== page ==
Buying efficient light bulbs

Wattage doesn't tell you how bright a light is - it only tells you how much energy the light bulb is using to create the light. New energy efficient bulbs have lumens on the packaging, which is the measure of a bulb's light output.

Overview

When buying energy efficient bulbs, use the lumens information on the packaging to make sure you're getting the light output you want, as well as the shape, colour and size that's best for your lighting situation.

 Understanding efficient light bulb packaging

 Choosing the right energy efficient bulb

Transcript

Opening title - ENERGYWISE: The Energy Spot

This Energy Spot starts off with a simple demonstration showing how you can achieve the same results with less power.

Jared is outside his house, he's putting out the recycling. He puts a plastic bottle on the ground and gestures off-screen, beckoning.

A steamroller rumbles into frame, and runs over the bottle. It drives out of frame, leaving the totally flattened bottle. Jared picks it up and drops it into a recycling bin. He does a thumbs up.

Jared: Job done.

He picks up another bottle. Puts it on the ground and stomps on with his foot to flatten it. As Jared drops it into the bin, we see it's flat, like the previous plastic bottle.

Jared: Mind you, so's that. But with a lot less power.

Now Jared walks up the driveway. He goes into the house.

Jared: Same result less power, like energy efficient lighting.

Jared walks into the hallway. There is a long console table that has three identical table lamps on it, placed in a fashionable manner, equal distance apart. We see light from each on the hallway wall. As Jared speaks we notice the ambient light from each lamp gets brighter to illustrate the incremental increases in wattage.

Jared: Old bulbs wasted energy, we bought them by how much power we needed, to get the light we wanted: 60, 75 or 100 watts.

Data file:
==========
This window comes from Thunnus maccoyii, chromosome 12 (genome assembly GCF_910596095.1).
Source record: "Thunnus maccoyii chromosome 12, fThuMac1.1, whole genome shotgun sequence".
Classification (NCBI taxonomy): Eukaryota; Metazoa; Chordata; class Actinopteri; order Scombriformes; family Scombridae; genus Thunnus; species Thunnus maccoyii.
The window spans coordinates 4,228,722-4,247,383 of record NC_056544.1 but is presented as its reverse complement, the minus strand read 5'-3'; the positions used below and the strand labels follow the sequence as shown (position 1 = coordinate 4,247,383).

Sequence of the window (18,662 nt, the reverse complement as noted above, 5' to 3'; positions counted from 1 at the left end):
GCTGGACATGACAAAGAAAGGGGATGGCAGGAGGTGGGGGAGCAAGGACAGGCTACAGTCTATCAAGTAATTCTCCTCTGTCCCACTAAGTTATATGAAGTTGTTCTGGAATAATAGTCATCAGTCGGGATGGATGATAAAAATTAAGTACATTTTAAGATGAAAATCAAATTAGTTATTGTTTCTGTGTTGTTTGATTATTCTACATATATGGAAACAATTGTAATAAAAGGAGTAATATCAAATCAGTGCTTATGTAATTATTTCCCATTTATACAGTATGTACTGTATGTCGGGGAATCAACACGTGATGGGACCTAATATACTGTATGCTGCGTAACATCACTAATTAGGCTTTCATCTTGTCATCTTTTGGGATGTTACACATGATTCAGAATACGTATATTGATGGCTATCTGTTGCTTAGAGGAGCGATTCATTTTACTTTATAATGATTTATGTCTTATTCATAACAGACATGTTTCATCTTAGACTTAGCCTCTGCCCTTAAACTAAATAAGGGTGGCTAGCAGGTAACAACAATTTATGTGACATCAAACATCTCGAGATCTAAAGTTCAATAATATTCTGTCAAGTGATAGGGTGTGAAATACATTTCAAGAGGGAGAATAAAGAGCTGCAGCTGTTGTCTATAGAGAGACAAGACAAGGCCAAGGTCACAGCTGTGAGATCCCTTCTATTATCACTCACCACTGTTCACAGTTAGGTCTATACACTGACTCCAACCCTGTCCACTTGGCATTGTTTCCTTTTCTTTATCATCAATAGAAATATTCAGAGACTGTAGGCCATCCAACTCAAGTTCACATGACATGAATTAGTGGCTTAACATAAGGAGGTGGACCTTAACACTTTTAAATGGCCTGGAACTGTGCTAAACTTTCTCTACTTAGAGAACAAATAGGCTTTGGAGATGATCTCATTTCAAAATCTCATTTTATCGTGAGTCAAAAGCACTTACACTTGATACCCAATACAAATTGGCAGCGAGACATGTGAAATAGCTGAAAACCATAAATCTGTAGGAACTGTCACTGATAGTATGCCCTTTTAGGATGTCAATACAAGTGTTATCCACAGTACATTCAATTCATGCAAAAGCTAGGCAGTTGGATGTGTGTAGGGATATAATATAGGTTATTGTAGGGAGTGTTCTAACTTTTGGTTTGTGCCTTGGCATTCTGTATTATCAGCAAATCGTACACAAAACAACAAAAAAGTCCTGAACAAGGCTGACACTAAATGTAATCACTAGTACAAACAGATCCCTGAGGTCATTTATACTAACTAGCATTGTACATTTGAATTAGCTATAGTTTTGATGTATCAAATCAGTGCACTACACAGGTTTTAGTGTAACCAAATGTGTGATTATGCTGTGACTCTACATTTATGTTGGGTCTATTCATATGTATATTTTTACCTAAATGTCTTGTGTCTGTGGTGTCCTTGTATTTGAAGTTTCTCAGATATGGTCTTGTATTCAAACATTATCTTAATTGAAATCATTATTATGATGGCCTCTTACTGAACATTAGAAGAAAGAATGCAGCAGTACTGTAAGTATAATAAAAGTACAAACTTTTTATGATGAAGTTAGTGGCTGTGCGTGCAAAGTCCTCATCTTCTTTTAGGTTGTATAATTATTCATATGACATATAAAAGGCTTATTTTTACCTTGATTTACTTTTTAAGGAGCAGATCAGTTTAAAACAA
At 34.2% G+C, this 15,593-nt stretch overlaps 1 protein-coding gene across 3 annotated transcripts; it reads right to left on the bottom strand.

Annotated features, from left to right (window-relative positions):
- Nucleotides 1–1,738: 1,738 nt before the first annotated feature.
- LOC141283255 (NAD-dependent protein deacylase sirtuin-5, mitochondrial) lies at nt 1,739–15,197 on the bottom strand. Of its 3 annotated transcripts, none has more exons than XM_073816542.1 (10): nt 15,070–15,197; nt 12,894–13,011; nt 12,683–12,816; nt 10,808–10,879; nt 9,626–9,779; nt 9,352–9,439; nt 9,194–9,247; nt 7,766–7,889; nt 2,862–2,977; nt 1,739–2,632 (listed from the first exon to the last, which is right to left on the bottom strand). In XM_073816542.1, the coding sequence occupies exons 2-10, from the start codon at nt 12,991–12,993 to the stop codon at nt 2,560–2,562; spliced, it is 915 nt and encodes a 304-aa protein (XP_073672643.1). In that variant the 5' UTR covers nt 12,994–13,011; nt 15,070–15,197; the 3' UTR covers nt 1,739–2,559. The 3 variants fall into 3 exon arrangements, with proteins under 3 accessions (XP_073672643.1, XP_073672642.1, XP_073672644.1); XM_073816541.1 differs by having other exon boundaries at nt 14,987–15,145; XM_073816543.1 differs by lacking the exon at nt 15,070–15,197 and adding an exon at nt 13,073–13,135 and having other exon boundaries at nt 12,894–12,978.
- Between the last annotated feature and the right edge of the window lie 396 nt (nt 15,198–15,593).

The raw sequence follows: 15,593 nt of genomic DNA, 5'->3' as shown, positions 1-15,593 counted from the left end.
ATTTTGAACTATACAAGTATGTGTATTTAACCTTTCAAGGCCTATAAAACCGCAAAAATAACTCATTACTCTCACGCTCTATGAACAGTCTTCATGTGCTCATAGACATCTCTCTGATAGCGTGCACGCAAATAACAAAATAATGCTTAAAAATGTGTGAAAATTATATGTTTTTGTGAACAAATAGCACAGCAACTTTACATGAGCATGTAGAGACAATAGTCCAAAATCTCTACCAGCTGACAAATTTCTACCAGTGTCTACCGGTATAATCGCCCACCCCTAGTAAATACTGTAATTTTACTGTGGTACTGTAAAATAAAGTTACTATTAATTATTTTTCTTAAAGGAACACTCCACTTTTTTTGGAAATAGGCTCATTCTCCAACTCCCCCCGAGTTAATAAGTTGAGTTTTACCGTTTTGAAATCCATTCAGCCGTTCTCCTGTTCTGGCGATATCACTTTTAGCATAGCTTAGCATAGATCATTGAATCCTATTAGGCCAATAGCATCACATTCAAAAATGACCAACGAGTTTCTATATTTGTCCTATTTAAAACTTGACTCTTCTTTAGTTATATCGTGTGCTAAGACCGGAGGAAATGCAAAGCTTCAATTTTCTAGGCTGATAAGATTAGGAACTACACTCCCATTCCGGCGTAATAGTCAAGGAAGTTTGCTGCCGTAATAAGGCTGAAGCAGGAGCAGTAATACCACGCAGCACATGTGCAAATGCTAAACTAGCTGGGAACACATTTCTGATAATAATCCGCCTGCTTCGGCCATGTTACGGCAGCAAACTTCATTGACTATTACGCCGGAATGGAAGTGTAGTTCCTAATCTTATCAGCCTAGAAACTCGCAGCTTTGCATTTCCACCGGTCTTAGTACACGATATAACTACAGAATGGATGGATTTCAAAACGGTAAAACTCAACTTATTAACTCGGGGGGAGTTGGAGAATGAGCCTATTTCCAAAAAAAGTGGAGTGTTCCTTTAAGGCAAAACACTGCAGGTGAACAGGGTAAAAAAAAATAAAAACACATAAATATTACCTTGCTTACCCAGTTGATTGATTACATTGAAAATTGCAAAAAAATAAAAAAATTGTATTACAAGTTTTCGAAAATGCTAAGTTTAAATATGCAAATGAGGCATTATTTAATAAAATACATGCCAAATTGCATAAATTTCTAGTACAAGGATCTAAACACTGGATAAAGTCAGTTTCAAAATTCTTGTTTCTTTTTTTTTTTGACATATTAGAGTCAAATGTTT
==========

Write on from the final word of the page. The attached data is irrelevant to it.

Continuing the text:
Jared walks towards the kitchen.

Jared: With energy efficient bulbs, choose by how much light you want.

Now Jared is in the kitchen, the lights are off. He holds up an energy efficient bulb pack. He points at the lumens rating - 1600 lumens.

Jared: Light is measured in Lumens...

He flicks the switch. The kitchen is well illuminated.

Jared: ... the more lumens the brighter.

We now move to the master bedroom. We see the same amount of light, from 2 beside lamps, although we don't see the light sources (a CFL and LED). Jared gestures towards one of them.

Jared: This is the same lumens as a standard bulb, for a quarter of the power...

Graphic: 800 Lumens (CFL)

Jared then gestures to the other lamp. 

Jared: and this light uses less than one sixth of the power.

Graphic: 800 Lumens (LED)

He now walks toward the bedroom ensuite. There is a very obvious contrast between the two rooms.

Jared: Next choose ‘warm white', which is softer.

Now he walks into the much brighter ensuite.

Jared: Or for a task light... ‘cool white'.

Jared: Here's a tip, replace the bulbs you use the most first, to get the biggest benefit.

Jared: If we all changed to energy efficient bulbs, the power savings would be like New Zealand switching off 15 million light bulbs.....forever.

We see an infinity mirror on a wall in the house. There are an ‘infinite number' of lightbulbs reflected in it. Jared switches the mirror off and the lightbulbs dramatically vanish.

End Frame Graphic: EECA ENERGYWISE logo, web address, NZ Government logo, plus disclaimer "EECA recommend seeking professional advice where appropriate"

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